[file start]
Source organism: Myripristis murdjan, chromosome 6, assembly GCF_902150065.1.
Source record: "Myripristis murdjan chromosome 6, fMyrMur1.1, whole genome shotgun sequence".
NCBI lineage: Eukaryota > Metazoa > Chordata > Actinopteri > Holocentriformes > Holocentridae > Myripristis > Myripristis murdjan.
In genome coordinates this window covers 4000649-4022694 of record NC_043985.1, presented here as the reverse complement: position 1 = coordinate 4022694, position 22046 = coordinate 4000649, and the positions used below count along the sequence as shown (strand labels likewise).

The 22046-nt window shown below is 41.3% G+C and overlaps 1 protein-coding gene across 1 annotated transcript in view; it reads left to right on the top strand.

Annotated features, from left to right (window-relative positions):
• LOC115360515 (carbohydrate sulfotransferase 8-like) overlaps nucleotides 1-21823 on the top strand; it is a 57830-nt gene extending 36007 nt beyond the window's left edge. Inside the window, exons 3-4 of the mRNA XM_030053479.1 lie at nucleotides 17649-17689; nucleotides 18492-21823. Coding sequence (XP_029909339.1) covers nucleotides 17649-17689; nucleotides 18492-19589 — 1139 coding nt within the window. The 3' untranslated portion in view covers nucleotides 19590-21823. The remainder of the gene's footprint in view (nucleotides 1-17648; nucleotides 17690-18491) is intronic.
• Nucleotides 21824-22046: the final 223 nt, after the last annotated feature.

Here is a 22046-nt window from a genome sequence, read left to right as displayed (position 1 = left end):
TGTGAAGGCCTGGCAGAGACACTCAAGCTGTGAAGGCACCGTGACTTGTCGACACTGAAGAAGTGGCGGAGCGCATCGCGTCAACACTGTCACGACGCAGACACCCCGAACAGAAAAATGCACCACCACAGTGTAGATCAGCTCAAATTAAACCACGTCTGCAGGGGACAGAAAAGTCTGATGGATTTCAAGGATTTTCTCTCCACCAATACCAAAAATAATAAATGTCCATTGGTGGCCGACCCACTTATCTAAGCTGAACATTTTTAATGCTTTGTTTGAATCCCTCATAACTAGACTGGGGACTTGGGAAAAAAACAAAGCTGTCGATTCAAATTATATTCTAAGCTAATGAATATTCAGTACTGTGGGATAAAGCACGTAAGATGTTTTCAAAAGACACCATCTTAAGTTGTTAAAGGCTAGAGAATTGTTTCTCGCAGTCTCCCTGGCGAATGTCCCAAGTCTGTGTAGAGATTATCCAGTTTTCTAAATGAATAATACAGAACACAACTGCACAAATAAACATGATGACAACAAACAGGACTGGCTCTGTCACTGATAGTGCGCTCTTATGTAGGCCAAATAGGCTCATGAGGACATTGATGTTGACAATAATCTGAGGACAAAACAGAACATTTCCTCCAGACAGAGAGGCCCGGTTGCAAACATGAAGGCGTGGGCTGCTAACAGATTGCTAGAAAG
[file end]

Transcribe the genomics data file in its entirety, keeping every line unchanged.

Source organism: Myripristis murdjan, chromosome 6, assembly GCF_902150065.1.
Source record: "Myripristis murdjan chromosome 6, fMyrMur1.1, whole genome shotgun sequence".
NCBI lineage: Eukaryota > Metazoa > Chordata > Actinopteri > Holocentriformes > Holocentridae > Myripristis > Myripristis murdjan.
In genome coordinates this window covers 4000649-4022694 of record NC_043985.1, presented here as the reverse complement: position 1 = coordinate 4022694, position 22046 = coordinate 4000649, and the positions used below count along the sequence as shown (strand labels likewise).

The 22046-nt window shown below is 41.3% G+C and overlaps 1 protein-coding gene across 1 annotated transcript in view; it reads left to right on the top strand.

Annotated features, from left to right (window-relative positions):
• LOC115360515 (carbohydrate sulfotransferase 8-like) overlaps nucleotides 1-21823 on the top strand; it is a 57830-nt gene extending 36007 nt beyond the window's left edge. Inside the window, exons 3-4 of the mRNA XM_030053479.1 lie at nucleotides 17649-17689; nucleotides 18492-21823. Coding sequence (XP_029909339.1) covers nucleotides 17649-17689; nucleotides 18492-19589 — 1139 coding nt within the window. The 3' untranslated portion in view covers nucleotides 19590-21823. The remainder of the gene's footprint in view (nucleotides 1-17648; nucleotides 17690-18491) is intronic.
• Nucleotides 21824-22046: the final 223 nt, after the last annotated feature.

Here is a 22046-nt window from a genome sequence, read left to right as displayed (position 1 = left end):
TGTGAAGGCCTGGCAGAGACACTCAAGCTGTGAAGGCACCGTGACTTGTCGACACTGAAGAAGTGGCGGAGCGCATCGCGTCAACACTGTCACGACGCAGACACCCCGAACAGAAAAATGCACCACCACAGTGTAGATCAGCTCAAATTAAACCACGTCTGCAGGGGACAGAAAAGTCTGATGGATTTCAAGGATTTTCTCTCCACCAATACCAAAAATAATAAATGTCCATTGGTGGCCGACCCACTTATCTAAGCTGAACATTTTTAATGCTTTGTTTGAATCCCTCATAACTAGACTGGGGACTTGGGAAAAAAACAAAGCTGTCGATTCAAATTATATTCTAAGCTAATGAATATTCAGTACTGTGGGATAAAGCACGTAAGATGTTTTCAAAAGACACCATCTTAAGTTGTTAAAGGCTAGAGAATTGTTTCTCGCAGTCTCCCTGGCGAATGTCCCAAGTCTGTGTAGAGATTATCCAGTTTTCTAAATGAATAATACAGAACACAACTGCACAAATAAACATGATGACAACAAACAGGACTGGCTCTGTCACTGATAGTGCGCTCTTATGTAGGCCAAATAGGCTCATGAGGACATTGATGTTGACAATAATCTGAGGACAAAACAGAACATTTCCTCCAGACAGAGAGGCCCGGTTGCAAACATGAAGGCGTGGGCTGCTAACAGATTGCTAGAAAG